Now, I know what you’re thinking. This all sounds like a lot of work. Pre-screening, following up, and requesting reviews every week is gonna cost you a lot of time and energy. Training your team to ask every customer for a review is a lot to ask. And I know you’re already busy with more things than there are hours in the day.
But reviews are incredibly important to gain people’s trust, attracting more traffic from Google, paying less in PPC for Google Ads, attracting more customers, getting more bookings, and raising your prices. So it’s well worth the investment. Especially if you just automate the whole process.
How to Automate
There are many ways to automate your review process, from rolling your own spreadsheets and email templates to trying automation tools like ours at Rising Star Reviews. However you decide to do it, just make sure you’re pre-screening reviews, following up with customers, and requesting reviews early and often.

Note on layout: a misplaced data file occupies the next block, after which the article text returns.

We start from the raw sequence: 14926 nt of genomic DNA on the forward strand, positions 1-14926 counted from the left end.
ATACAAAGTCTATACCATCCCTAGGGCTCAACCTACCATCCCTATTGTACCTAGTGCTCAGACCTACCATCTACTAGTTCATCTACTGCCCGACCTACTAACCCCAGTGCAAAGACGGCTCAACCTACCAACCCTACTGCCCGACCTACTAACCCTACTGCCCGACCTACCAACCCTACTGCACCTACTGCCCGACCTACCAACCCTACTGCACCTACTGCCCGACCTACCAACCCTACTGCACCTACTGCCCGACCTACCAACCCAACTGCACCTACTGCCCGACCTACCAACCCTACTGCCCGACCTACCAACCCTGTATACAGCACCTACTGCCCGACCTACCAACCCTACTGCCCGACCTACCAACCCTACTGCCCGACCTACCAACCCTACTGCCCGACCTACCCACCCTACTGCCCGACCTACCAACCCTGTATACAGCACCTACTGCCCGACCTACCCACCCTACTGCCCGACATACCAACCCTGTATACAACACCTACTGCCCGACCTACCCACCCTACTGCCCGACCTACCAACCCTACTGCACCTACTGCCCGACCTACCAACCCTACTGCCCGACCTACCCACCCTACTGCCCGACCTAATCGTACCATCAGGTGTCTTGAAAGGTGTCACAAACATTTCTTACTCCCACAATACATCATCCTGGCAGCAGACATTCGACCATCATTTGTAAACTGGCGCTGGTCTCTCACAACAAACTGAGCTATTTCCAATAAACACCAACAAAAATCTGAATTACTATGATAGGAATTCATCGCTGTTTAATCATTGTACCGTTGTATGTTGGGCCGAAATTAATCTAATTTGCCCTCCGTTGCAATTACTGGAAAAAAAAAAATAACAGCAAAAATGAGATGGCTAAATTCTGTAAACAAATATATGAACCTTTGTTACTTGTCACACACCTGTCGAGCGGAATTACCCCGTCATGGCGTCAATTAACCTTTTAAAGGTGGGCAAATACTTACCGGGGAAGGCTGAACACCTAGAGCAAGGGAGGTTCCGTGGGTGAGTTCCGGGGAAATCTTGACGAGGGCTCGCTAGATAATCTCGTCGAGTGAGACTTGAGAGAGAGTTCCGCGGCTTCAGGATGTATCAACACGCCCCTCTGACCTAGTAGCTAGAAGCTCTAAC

With lots of recent 5-star reviews, you’ll build trust more easily and find it easier to book more customers and charge higher prices.Chas Cooper believes small business owners are unsung heroes who make our entire way of life possible, but rarely get the appreciation they deserve. So Chas founded Rising Star Reviews to help small businesses get the appreciation they deserve by helping them get more 5-star reviews from their happy customers on sites like Google, Yelp and Facebook. Prior to that, Chas spent 20 years as a marketing professional helping Silicon Valley tech firms achieve exponential revenue growth using leading-edge digital marketing practices.